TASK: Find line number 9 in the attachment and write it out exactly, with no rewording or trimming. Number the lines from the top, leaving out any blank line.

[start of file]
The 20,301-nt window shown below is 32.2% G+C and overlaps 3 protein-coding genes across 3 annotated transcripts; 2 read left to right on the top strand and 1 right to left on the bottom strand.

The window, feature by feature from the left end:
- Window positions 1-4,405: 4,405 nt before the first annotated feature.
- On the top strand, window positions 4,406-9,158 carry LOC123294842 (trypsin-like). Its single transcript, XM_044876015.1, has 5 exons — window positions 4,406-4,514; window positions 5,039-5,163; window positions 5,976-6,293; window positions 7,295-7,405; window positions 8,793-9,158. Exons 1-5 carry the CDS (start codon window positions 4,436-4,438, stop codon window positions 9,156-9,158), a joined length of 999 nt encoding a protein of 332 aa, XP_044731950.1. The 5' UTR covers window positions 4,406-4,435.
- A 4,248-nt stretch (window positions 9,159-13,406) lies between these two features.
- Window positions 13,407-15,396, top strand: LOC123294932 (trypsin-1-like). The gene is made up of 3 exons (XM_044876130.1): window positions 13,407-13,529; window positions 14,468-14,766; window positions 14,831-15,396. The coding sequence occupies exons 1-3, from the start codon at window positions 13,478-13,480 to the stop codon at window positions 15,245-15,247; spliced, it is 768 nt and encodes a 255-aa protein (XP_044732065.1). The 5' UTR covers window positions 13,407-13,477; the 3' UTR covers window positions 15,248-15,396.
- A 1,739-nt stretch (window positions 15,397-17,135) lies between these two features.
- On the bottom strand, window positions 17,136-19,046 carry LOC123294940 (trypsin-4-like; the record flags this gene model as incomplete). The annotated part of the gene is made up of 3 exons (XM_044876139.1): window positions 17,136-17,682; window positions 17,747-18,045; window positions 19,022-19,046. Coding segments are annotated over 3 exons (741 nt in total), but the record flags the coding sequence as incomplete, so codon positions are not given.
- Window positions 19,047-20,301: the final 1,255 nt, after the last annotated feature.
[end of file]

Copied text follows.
- Window positions 19,047-20,301: the final 1,255 nt, after the last annotated feature.